By day, I'm a domestic violence prosecutor. By night, I read romance to restore my faith in love, relationships, and humanity in general.
Monica McCarty advertises her Highland Guard series (of which this is the first) as "Special Ops in kilts." These are medieval Scottish romances about an elite group of specially-trained, specially-skilled warriors who serve Robert the Bruce in the fourteenth-century struggle for Scottish independence. The first five of these books have been sitting in my TBR pile for ages, and I decided, in the week leading up to the September 18 vote on Scotland's independence referendum, that this was the perfect time to move them to the top of the pile. I read The Chief on Saturday-Sunday, The Hawk Monday-Tuesday, and started The Ranger this morning. Obviously, though, I'm not going to finish the whole ten book (so far) series by tomorrow's vote.
While it's clear McCarty did a lot of research (and her Author's Notes at the end of each book, about the true events versus where she took artistic liberties, are fascinating and not to be skipped), these read like wallpaper historicals because the dialogue and the character's sensibilities and values are anachronistically modern. That's okay with me: I'm not a stickler for historical accuracy so long as I get a good story.
The Chief tells the story of Tor McLeod, the reluctant leader of the Highland Guard, and Christina Fraser, the youngest daughter of a fervent and somewhat crazy Scottish rebel. Tor doesn't want to get involved with the Highland Guard or with Fraser and his cohorts, because it is better for his clan if he can keep them neutral in the bloody conflict between Robert Bruce and the English. However, when Fraser forces Christina to go along with one of those arrange-for-virgin-daughter-to-be-caught-alone-with-heir-so-he'll-be-honor-bound-to-marry-her schemes that one often sees in Regency romance plots, Tor no longer has much choice in the matter.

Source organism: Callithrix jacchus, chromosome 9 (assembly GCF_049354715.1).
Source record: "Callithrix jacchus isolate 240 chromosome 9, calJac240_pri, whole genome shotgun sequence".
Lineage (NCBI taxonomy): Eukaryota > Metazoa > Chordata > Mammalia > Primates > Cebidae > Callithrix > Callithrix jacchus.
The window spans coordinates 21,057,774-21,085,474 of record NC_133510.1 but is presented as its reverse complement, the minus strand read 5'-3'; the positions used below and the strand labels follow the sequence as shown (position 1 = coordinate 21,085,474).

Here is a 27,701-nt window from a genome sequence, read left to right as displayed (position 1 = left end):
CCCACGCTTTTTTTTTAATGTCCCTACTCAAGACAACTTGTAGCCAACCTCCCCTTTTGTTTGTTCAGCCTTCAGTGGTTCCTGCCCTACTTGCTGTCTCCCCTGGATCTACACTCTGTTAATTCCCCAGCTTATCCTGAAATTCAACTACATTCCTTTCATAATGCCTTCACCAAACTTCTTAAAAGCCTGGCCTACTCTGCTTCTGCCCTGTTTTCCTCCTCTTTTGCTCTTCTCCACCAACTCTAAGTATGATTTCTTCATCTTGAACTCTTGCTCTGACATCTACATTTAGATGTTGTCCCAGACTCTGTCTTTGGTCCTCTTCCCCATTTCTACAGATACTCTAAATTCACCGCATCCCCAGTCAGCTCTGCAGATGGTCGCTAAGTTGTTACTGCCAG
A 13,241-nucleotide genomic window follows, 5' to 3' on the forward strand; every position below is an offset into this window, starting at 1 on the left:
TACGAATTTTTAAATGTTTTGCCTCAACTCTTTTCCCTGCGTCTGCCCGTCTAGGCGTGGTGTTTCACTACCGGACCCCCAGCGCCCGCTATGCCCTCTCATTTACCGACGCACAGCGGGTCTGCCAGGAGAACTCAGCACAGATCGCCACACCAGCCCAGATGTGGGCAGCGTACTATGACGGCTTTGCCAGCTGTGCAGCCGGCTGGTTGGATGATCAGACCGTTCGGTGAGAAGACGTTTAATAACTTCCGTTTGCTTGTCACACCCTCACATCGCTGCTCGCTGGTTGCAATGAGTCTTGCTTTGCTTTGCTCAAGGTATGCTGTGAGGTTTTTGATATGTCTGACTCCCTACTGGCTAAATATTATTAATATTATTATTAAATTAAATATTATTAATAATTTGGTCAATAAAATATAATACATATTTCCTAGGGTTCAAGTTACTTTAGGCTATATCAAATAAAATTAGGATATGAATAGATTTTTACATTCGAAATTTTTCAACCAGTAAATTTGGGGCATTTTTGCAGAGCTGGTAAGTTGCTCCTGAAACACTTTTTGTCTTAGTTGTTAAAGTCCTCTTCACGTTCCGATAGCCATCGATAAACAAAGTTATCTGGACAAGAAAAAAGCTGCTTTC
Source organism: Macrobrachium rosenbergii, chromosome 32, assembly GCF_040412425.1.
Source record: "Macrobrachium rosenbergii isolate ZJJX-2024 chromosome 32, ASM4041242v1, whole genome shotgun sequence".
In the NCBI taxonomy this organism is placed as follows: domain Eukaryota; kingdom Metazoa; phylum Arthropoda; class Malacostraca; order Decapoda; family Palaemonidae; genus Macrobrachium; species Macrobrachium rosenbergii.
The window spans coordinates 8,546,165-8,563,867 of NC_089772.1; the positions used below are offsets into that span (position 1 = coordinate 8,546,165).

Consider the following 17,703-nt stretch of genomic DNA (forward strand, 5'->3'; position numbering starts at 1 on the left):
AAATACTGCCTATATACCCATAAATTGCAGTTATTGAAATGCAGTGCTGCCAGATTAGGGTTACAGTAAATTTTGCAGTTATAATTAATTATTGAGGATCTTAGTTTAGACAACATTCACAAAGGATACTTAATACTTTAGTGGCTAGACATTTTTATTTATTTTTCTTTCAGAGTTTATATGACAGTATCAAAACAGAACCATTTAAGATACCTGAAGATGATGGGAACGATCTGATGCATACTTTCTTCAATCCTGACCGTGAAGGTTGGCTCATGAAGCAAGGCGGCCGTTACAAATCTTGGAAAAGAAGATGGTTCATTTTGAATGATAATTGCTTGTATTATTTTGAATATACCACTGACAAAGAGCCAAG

Despite her participation in this nefarious marriage trap (Christina only did it because she knew her weaker and meeker sister would be forced to if she didn't), Tor and Christina's marriage has a fairly promising beginning. He forgives her, they've got chemistry, and Christina works her curvy little butt off trying to be a good chatelaine for his dreary old heap of a castle. Unfortunately, Tor is determined to hold himself emotionally aloof because as master of his clan, he can't afford to have his judgment clouded by sentiment. Consequently, he tells her nothing about anything, and as a result of her naivete and her well-intentioned but misdirected attempts to muddle along in her new role without any guidance from her husband, Christina makes some very costly mistakes that threaten to drive a further wedge between the lovers.
I gave this book only three stars because I'm not a fan of the I-don't-wanna-love-you-because-REASONS trope (and the attendant poor communication between the main characters that always results), so the romance between Tor and Christina didn't do much for me, but the story about gathering and training the Highland Guard and the coming conflict between the Bruce and the English was enough to hold my attention anyway.